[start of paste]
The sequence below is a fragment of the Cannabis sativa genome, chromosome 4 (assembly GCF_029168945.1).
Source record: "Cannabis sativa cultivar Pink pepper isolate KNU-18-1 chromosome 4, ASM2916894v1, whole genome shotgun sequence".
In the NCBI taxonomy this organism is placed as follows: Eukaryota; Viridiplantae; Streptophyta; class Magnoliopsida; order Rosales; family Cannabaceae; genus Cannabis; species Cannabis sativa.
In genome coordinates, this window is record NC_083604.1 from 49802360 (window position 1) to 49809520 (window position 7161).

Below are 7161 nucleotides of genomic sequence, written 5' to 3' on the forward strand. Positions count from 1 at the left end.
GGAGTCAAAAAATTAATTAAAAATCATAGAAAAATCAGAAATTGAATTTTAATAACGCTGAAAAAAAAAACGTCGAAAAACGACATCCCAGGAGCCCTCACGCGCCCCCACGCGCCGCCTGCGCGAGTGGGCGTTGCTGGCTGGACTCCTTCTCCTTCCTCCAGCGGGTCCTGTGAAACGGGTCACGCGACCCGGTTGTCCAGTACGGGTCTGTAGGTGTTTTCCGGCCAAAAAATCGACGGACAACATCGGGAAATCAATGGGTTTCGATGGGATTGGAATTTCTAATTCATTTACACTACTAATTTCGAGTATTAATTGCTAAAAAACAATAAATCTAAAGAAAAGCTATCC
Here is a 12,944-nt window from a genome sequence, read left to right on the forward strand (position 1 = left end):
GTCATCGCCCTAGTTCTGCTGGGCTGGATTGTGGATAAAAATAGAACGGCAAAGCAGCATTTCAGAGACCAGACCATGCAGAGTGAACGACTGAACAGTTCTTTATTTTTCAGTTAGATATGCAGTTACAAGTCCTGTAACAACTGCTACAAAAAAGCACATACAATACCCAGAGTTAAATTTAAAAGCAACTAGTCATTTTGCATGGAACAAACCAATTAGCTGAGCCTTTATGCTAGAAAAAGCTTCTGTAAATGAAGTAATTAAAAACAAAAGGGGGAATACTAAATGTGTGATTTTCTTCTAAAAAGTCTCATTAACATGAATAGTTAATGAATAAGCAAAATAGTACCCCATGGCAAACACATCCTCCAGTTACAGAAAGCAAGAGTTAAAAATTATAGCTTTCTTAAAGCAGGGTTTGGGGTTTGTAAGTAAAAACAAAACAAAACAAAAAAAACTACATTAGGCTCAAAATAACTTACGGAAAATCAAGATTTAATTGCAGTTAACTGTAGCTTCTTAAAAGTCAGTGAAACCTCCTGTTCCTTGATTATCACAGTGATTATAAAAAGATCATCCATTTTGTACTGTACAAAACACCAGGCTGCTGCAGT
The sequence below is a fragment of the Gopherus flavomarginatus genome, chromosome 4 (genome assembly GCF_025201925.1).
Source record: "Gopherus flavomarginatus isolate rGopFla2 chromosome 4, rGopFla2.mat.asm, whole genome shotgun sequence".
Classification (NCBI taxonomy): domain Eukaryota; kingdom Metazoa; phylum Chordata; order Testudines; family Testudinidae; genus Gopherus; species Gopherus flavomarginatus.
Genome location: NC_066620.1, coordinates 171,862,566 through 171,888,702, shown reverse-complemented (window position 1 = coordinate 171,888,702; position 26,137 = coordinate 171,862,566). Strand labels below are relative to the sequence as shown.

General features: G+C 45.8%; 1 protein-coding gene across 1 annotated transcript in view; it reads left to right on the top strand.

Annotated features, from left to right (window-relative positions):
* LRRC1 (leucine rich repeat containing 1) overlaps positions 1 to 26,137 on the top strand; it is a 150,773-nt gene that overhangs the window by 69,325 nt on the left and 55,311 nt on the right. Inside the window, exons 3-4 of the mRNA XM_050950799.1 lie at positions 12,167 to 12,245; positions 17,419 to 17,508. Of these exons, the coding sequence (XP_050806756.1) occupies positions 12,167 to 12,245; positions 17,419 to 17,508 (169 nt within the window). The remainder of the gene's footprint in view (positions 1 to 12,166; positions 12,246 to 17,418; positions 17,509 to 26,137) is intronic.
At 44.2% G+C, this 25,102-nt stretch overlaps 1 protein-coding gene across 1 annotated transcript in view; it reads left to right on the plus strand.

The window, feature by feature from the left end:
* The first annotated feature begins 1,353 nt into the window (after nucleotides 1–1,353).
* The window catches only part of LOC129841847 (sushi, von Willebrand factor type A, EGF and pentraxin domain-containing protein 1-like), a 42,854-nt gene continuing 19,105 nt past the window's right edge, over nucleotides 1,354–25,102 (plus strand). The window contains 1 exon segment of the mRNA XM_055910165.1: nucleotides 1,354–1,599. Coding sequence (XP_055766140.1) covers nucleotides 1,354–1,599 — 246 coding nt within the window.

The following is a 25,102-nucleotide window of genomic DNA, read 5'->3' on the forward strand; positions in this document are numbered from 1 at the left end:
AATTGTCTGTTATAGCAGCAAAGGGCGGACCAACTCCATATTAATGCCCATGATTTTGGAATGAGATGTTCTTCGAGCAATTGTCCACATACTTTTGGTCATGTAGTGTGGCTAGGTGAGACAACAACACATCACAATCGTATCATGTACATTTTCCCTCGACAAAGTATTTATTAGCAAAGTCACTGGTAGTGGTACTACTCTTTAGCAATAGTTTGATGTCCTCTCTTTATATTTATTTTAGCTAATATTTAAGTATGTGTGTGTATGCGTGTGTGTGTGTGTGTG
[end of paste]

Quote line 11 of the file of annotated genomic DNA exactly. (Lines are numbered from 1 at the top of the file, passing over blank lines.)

Classification (NCBI taxonomy): domain Eukaryota; kingdom Metazoa; phylum Chordata; order Testudines; family Testudinidae; genus Gopherus; species Gopherus flavomarginatus.